Tonsler Park Screen 7 articles

Tonsler Park


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  • These people cared. And Everson cares about them, letting his grainy black and white camera capture them for ten minutes or more at a time. It gives them a full portrait just by letting them exist in a common element. Everson's been making charming experimental documentaries of this sort for over a decade and he never looks like he's breaking a sweat. His charming and vivacious images just seem to spill out of his camera.

  • Given the cynicism and dismay that now surround our last presidential election, this portrait of a community interacting around that fundamental democratic act of casting ballots is particularly affecting.

  • Tonsler Park, shot in 16mm black and white, makes entrancing a fundamentally unexciting bureaucratic process. Everson, in homing in on, for example, the moments of laughter that that the workers at the voting precincts share while squeezing in between the people that come to ask them for help, is trying to remind us of the pleasure we should take in being part of the election process.

  • A work of great beauty, simplicity, and hope... Essential to the movie’s impact is that Everson does not belabor the “point.” Tonsler Park is not just a forthright counterpoint to the deluge of violent images and condescending sermonizing offered by mainstream media. It’s an act of artistic and political clout that should run as a permanent installation on museum walls across the country in a continuous loop.

  • Mr. Everson tests your patience with an opening that initially registers as a tediously obvious formalist gesture. Keep watching; it only looks simple. Because, as one leisurely held shot gives way to the next, “Tonsler Park” reveals itself beautifully and with incremental, unexpectedly moving force. Mr. Everson is asking you to look, really look, and he is asking you to think, including about documentary cinema’s history of representing black people as problems.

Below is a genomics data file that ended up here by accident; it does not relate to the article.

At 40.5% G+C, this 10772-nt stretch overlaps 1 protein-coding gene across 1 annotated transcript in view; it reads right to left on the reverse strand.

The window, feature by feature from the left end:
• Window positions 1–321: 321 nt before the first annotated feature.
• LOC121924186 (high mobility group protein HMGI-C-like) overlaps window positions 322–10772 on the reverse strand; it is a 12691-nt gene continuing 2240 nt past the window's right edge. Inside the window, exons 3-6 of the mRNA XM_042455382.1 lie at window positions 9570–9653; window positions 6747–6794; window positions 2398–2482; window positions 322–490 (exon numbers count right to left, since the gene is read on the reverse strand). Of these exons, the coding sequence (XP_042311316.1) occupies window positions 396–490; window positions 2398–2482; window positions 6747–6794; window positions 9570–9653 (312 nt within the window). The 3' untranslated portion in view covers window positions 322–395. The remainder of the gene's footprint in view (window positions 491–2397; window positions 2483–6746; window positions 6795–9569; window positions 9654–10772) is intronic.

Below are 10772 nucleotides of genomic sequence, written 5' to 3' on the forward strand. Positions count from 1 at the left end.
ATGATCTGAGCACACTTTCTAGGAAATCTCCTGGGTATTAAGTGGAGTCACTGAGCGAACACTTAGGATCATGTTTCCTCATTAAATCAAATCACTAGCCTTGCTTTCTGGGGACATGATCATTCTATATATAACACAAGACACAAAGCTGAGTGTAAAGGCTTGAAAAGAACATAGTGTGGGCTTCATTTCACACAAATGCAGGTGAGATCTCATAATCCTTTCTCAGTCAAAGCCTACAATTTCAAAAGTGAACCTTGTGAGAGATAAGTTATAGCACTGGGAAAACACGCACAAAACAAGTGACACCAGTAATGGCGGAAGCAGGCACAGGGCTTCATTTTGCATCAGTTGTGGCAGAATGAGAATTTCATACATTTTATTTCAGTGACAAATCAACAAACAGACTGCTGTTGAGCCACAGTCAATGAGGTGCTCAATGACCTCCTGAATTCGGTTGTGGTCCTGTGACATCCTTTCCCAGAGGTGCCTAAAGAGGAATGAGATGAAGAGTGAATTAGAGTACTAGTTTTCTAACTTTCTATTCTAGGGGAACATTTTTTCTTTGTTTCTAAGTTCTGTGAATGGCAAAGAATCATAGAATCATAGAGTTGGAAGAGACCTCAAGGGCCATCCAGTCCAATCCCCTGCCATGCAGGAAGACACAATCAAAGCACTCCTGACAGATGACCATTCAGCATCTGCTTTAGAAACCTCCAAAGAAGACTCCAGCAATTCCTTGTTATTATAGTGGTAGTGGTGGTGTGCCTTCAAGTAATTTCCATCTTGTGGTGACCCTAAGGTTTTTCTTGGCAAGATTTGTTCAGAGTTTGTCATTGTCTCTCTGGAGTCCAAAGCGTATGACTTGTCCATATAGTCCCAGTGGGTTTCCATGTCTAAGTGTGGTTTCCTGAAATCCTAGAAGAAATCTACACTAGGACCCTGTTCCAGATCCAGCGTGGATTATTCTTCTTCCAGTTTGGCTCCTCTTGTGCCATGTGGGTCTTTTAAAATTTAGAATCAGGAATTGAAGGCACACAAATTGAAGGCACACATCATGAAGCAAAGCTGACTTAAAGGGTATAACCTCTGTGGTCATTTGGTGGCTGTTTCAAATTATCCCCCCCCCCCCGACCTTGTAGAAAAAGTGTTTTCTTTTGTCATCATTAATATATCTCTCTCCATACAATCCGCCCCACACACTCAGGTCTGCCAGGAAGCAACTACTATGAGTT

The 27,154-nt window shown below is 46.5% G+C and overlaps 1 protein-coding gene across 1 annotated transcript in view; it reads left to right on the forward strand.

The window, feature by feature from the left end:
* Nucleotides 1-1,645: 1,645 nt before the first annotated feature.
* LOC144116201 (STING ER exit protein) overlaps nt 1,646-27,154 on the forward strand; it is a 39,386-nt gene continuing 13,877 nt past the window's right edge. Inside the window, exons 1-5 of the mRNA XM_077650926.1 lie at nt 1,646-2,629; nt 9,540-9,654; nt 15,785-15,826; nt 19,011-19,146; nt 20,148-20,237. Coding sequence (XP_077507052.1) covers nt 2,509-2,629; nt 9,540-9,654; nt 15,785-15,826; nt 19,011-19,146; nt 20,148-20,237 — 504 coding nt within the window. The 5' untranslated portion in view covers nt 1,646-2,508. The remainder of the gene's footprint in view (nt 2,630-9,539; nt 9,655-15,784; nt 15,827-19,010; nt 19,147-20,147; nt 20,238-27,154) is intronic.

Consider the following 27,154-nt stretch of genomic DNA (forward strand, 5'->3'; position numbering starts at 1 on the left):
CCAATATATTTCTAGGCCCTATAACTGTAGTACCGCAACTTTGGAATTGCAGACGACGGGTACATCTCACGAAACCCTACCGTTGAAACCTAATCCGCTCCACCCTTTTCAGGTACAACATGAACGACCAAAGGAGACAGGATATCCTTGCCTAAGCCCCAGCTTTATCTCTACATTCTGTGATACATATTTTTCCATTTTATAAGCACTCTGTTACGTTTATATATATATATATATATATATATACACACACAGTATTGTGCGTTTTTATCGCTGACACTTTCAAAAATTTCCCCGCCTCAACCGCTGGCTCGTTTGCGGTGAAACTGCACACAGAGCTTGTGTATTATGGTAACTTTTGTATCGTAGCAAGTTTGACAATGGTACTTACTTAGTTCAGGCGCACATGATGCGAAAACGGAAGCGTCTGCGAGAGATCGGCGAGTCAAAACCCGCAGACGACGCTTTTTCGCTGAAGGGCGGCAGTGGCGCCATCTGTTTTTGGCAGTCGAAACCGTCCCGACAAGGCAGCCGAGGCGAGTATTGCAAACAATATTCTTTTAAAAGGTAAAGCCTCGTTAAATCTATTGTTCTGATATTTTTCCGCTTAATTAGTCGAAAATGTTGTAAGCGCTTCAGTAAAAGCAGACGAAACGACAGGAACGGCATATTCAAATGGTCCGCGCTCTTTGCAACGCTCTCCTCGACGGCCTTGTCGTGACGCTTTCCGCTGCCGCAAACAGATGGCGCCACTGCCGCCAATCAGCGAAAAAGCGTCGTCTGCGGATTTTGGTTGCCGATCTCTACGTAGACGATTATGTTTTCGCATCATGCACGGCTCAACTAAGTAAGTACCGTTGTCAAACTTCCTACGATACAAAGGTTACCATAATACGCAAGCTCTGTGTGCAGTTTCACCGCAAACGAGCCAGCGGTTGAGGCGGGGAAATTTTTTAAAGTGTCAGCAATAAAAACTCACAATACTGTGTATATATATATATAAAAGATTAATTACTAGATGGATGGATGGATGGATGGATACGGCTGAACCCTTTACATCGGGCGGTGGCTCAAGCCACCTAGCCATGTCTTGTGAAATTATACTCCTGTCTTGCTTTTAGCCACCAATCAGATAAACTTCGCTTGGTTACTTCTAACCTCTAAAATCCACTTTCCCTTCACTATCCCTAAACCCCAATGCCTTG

• Art can be at its most powerful when a modest idea comes to signify a seismic shift, while retaining the integrity of its original intention... Instead of being another film in Everson’s oeuvre that focuses on the processes and practices of everyday life for black Americans, Tonsler Park has acquired a level of monumentality. This most unpretentious of filmmakers, who is also a professor of art at the University of Virginia, in Charlottesville, may well be uncomfortable with that status.

  • Everson’s films are examples of just how fiercely cinema’s plain vernacular can be rooted in politics. Not much happens at the polls: the voters’ polite small talk and steady gestures reflect the occasion’s decorum. And yet, we can’t forget that this is a battleground, the America many would say we’ve lost (even though Virginia itself voted Democratic). Tonsler Park softly plays out such monumental concerns over the fate of the political system, access and power in the US from the micro-level.

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